Heinz-Harald Frentzen interview

Heinz-Harald Frentzen ended last season on a high by securing third place in the World Championship for Jordan. This year, his fortunes have been mixed. He was heading for the podium in Melbourne, and ran in a strong second place in the early stages at Silverstone. However, on both occasions he retired with mechanical problems. The gearbox gremlin which saw him stuck in sixth gear at Silverstone had already struck at Imola, so that after four races, his only points finish has been in Brazil. Adam Cooper talks to the German ace about the season so far

Heinz-Harald Frentzen interview

Q: You had a great season in 1999, and obviously your confidence was boosted. Did you feel any different heading into Melbourne this year?

"No, actually it didn't really feel different. But this is my second year with Jordan, so of course it's different because now I know all the members of the team and I know how they work together. You can have a better approach to a second season if you know each other and you have a very good season behind you. So this gave me extra strength and extra confidence in all decisions you have to make on a race weekend."

Q: Last year Jordan was aiming for third place and eventually succeeded, but is it going to be a lot harder to repeat that?

"Basically we have very clear targets. We finished third in the Constructors' Championship last year, and this was obviously a very important result for the team, especially long-term wise. From there we need to look forward to the next step, and one day be able to beat McLaren and Ferrari. But this goes slowly, so our target this year is establishing ourselves again in third place. Our real aim is to improve our car performance and speed. We were reliable last year, and we were fast on many occasions, but we have to reduce the gap between us and the red and silver cars."

Q: We know the Mugen is a good engine, but obviously more and more teams are receiving factory support. Do you think it's going to be harder for the team to compete over the next couple of years?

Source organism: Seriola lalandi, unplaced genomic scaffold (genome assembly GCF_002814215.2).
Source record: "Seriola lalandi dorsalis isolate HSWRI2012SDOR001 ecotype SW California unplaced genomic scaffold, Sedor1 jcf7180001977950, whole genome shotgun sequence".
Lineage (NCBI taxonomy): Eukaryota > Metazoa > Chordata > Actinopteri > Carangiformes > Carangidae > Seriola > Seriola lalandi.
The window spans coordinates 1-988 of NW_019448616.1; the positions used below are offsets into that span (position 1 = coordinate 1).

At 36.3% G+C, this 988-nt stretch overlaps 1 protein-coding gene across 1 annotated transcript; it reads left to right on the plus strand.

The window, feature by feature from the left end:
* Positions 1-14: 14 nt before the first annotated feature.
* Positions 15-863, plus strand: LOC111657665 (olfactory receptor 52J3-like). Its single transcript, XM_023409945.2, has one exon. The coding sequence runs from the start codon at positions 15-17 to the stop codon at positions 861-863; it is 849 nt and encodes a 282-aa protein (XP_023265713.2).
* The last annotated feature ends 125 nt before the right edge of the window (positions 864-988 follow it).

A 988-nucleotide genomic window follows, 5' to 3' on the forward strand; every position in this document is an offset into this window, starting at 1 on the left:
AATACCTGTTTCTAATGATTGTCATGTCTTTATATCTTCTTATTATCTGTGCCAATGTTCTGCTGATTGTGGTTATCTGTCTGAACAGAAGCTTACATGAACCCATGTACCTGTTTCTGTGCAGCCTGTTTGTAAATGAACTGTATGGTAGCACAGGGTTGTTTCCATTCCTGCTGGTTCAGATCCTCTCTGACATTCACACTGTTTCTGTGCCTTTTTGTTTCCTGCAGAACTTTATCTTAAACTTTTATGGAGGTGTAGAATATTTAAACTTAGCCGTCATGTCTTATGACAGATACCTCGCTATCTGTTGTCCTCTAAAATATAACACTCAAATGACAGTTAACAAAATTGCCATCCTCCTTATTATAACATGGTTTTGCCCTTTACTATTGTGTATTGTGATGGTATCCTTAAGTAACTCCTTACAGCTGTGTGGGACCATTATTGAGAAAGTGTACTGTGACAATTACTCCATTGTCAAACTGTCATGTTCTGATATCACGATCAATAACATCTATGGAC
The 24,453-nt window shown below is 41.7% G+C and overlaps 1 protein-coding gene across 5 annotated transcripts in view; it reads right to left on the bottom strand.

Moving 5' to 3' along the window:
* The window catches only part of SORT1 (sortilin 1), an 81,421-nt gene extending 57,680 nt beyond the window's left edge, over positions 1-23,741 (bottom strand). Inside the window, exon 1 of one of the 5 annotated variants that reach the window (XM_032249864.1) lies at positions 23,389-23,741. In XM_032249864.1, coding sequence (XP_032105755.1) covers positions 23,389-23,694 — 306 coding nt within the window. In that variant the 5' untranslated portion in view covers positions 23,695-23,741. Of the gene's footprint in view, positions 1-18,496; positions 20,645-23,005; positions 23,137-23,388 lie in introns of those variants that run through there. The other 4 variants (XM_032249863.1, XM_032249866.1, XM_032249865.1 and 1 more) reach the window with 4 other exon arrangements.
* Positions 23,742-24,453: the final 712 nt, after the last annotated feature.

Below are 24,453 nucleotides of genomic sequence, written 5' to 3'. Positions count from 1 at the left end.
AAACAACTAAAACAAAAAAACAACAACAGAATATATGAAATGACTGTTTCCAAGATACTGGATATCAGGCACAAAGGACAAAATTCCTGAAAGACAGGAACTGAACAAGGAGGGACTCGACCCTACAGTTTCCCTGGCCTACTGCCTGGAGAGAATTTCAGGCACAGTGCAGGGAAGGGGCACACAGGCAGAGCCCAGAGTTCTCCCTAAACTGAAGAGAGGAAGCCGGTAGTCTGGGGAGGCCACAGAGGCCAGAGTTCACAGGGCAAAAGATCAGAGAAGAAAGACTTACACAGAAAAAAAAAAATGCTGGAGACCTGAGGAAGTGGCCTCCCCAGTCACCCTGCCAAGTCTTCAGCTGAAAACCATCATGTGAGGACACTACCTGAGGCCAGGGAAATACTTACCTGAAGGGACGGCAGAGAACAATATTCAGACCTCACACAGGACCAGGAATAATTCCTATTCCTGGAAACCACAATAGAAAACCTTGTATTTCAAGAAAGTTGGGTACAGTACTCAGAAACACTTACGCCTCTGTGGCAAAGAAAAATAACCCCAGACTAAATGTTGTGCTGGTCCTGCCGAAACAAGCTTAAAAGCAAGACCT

"That's why it's so important to build up the team step by step, so it helps us to negotiate with Honda or whoever. I can really speak too much about the team's ideas, or me as a driver, but the target is quite clear - organising the package together so that Jordan has a bright future. Jordan can do a great job and win a World Championship one day, but it works step by step, and not by giving ourselves too much credit already by saying: 'this year we can be World Champion.' It's hard to make impossible things possible. We did that last year, and now we're trying to do it again. But as we say, 'strong wood grows slowly!'"

Q: Is the current car as good as last year's, or does it still need some work?

"We made some improvements all around the car. But what has hurt us this year is we've had reliability problems with the gearbox. We still can't use the whole potential of the car because of the gearbox. And this is stopping us basically from showing at least a similar performance to last year. We would have finished second in Melbourne; we scored points in Brazil, and then in Imola we had some difficulties with the gearbox. This is the main difference from last year."

Q: Did that come as a surprise, or did the team have some worries after testing?

"We knew that we were going to go to the limits. That was our target as well; we wanted to make the car faster in all areas, and that's what we have done."

Q: You were clearly the third fastest team in Australia, but since then it's not been so obvious, especially in qualifying. How do you see it?

"You can't go into details. Brazil wasn't the right circumstances in qualifying, and at Imola we couldn't get the best out of the car for some reason. We are basically not using the whole potential of the car on some occasions and in certain circumstances."

Q: Were you happy with the race performance at Silverstone?

"We were on two stops, compared with Rubens who was on one stop, but unfortunately even with the lower fuel level it's very difficult to overtake at Silverstone. We didn't really think that McLaren and Ferrari would go for one stop, but it worked out fine for them. The only problem for me was that I couldn't past them, and I had to go into the pits early. Then I attacked and I tried to put some quick lap times down when I was driving on my own, but even so it was really hard to beat McLaren and
Ferrari."

Q: On the same strategy, how do you think you compare on pace now?

"Basically we are still behind the McLaren and Ferrari. It depends on the circuit how much time that is. I can't tell you exactly, but at Silverstone we were probably 0.8s slower than the McLaren."

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